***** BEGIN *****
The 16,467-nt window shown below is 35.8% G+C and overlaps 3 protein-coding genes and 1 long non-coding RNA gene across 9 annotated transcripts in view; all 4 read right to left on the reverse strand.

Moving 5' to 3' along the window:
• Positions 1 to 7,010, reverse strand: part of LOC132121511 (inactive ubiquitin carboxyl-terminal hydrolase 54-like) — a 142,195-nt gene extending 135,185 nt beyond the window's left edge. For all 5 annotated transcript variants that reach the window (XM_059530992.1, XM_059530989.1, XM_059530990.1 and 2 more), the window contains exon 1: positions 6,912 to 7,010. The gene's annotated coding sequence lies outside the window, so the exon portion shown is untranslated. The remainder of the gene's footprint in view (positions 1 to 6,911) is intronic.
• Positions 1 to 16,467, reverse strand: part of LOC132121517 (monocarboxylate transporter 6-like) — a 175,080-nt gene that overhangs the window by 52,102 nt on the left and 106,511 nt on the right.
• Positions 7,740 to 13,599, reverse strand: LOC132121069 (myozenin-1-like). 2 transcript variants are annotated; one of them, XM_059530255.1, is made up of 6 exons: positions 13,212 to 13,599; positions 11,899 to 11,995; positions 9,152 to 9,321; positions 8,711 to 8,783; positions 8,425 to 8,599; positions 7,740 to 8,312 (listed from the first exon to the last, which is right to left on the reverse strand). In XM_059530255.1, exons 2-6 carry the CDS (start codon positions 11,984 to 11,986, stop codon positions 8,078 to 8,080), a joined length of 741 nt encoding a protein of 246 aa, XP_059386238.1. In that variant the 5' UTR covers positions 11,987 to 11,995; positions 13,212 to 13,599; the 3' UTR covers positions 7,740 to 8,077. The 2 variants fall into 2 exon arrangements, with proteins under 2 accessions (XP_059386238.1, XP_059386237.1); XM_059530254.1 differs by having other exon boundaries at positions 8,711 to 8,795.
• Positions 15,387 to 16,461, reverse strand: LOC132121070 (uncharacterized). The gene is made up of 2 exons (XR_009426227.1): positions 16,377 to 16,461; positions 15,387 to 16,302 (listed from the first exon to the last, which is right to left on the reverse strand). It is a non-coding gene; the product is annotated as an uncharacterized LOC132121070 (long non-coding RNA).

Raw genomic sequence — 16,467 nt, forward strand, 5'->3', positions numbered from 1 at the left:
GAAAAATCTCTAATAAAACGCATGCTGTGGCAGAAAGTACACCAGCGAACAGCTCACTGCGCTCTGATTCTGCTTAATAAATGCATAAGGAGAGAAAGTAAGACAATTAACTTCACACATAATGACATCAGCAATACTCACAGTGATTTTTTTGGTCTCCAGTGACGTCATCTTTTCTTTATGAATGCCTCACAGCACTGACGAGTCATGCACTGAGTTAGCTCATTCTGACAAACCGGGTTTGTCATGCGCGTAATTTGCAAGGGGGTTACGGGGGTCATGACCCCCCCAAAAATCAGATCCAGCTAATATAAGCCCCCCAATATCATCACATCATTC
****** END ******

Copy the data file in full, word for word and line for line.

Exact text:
The 16,467-nt window shown below is 35.8% G+C and overlaps 3 protein-coding genes and 1 long non-coding RNA gene across 9 annotated transcripts in view; all 4 read right to left on the reverse strand.

Moving 5' to 3' along the window:
• Positions 1 to 7,010, reverse strand: part of LOC132121511 (inactive ubiquitin carboxyl-terminal hydrolase 54-like) — a 142,195-nt gene extending 135,185 nt beyond the window's left edge. For all 5 annotated transcript variants that reach the window (XM_059530992.1, XM_059530989.1, XM_059530990.1 and 2 more), the window contains exon 1: positions 6,912 to 7,010. The gene's annotated coding sequence lies outside the window, so the exon portion shown is untranslated. The remainder of the gene's footprint in view (positions 1 to 6,911) is intronic.
• Positions 1 to 16,467, reverse strand: part of LOC132121517 (monocarboxylate transporter 6-like) — a 175,080-nt gene that overhangs the window by 52,102 nt on the left and 106,511 nt on the right.
• Positions 7,740 to 13,599, reverse strand: LOC132121069 (myozenin-1-like). 2 transcript variants are annotated; one of them, XM_059530255.1, is made up of 6 exons: positions 13,212 to 13,599; positions 11,899 to 11,995; positions 9,152 to 9,321; positions 8,711 to 8,783; positions 8,425 to 8,599; positions 7,740 to 8,312 (listed from the first exon to the last, which is right to left on the reverse strand). In XM_059530255.1, exons 2-6 carry the CDS (start codon positions 11,984 to 11,986, stop codon positions 8,078 to 8,080), a joined length of 741 nt encoding a protein of 246 aa, XP_059386238.1. In that variant the 5' UTR covers positions 11,987 to 11,995; positions 13,212 to 13,599; the 3' UTR covers positions 7,740 to 8,077. The 2 variants fall into 2 exon arrangements, with proteins under 2 accessions (XP_059386238.1, XP_059386237.1); XM_059530254.1 differs by having other exon boundaries at positions 8,711 to 8,795.
• Positions 15,387 to 16,461, reverse strand: LOC132121070 (uncharacterized). The gene is made up of 2 exons (XR_009426227.1): positions 16,377 to 16,461; positions 15,387 to 16,302 (listed from the first exon to the last, which is right to left on the reverse strand). It is a non-coding gene; the product is annotated as an uncharacterized LOC132121070 (long non-coding RNA).

Raw genomic sequence — 16,467 nt, forward strand, 5'->3', positions numbered from 1 at the left:
GAAAAATCTCTAATAAAACGCATGCTGTGGCAGAAAGTACACCAGCGAACAGCTCACTGCGCTCTGATTCTGCTTAATAAATGCATAAGGAGAGAAAGTAAGACAATTAACTTCACACATAATGACATCAGCAATACTCACAGTGATTTTTTTGGTCTCCAGTGACGTCATCTTTTCTTTATGAATGCCTCACAGCACTGACGAGTCATGCACTGAGTTAGCTCATTCTGACAAACCGGGTTTGTCATGCGCGTAATTTGCAAGGGGGTTACGGGGGTCATGACCCCCCCAAAAATCAGATCCAGCTAATATAAGCCCCCCAATATCATCACATCATTC